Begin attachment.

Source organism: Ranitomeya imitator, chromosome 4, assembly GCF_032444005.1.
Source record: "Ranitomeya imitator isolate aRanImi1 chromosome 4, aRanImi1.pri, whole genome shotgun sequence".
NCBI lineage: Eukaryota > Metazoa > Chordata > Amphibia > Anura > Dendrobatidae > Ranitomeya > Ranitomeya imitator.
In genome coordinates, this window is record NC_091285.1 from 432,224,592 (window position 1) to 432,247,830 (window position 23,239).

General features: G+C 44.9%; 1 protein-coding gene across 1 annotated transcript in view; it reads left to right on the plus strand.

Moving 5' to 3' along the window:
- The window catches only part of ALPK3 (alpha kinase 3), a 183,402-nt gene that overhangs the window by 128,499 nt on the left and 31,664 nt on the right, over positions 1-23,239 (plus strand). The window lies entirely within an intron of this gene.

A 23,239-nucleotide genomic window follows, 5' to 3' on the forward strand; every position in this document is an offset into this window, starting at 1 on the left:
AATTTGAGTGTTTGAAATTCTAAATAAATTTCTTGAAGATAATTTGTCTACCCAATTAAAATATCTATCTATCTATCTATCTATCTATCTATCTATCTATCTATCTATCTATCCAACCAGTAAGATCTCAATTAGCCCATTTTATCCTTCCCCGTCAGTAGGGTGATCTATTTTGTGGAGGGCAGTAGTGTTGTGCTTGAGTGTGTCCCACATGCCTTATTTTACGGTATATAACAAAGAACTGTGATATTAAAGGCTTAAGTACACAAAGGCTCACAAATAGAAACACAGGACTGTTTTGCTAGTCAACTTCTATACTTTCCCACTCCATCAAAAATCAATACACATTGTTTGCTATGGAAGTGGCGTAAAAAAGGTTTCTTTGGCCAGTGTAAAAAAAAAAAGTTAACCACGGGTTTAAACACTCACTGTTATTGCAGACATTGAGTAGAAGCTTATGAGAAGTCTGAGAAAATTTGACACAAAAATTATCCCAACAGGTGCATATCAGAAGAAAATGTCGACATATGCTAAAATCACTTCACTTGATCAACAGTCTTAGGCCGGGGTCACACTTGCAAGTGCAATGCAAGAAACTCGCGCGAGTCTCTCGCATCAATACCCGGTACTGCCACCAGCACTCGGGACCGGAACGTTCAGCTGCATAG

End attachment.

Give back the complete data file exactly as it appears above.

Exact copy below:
Source organism: Ranitomeya imitator, chromosome 4, assembly GCF_032444005.1.
Source record: "Ranitomeya imitator isolate aRanImi1 chromosome 4, aRanImi1.pri, whole genome shotgun sequence".
NCBI lineage: Eukaryota > Metazoa > Chordata > Amphibia > Anura > Dendrobatidae > Ranitomeya > Ranitomeya imitator.
In genome coordinates, this window is record NC_091285.1 from 432,224,592 (window position 1) to 432,247,830 (window position 23,239).

General features: G+C 44.9%; 1 protein-coding gene across 1 annotated transcript in view; it reads left to right on the plus strand.

Moving 5' to 3' along the window:
- The window catches only part of ALPK3 (alpha kinase 3), a 183,402-nt gene that overhangs the window by 128,499 nt on the left and 31,664 nt on the right, over positions 1-23,239 (plus strand). The window lies entirely within an intron of this gene.

A 23,239-nucleotide genomic window follows, 5' to 3' on the forward strand; every position in this document is an offset into this window, starting at 1 on the left:
AATTTGAGTGTTTGAAATTCTAAATAAATTTCTTGAAGATAATTTGTCTACCCAATTAAAATATCTATCTATCTATCTATCTATCTATCTATCTATCTATCTATCTATCTATCCAACCAGTAAGATCTCAATTAGCCCATTTTATCCTTCCCCGTCAGTAGGGTGATCTATTTTGTGGAGGGCAGTAGTGTTGTGCTTGAGTGTGTCCCACATGCCTTATTTTACGGTATATAACAAAGAACTGTGATATTAAAGGCTTAAGTACACAAAGGCTCACAAATAGAAACACAGGACTGTTTTGCTAGTCAACTTCTATACTTTCCCACTCCATCAAAAATCAATACACATTGTTTGCTATGGAAGTGGCGTAAAAAAGGTTTCTTTGGCCAGTGTAAAAAAAAAAAGTTAACCACGGGTTTAAACACTCACTGTTATTGCAGACATTGAGTAGAAGCTTATGAGAAGTCTGAGAAAATTTGACACAAAAATTATCCCAACAGGTGCATATCAGAAGAAAATGTCGACATATGCTAAAATCACTTCACTTGATCAACAGTCTTAGGCCGGGGTCACACTTGCAAGTGCAATGCAAGAAACTCGCGCGAGTCTCTCGCATCAATACCCGGTACTGCCACCAGCACTCGGGACCGGAACGTTCAGCTGCATAG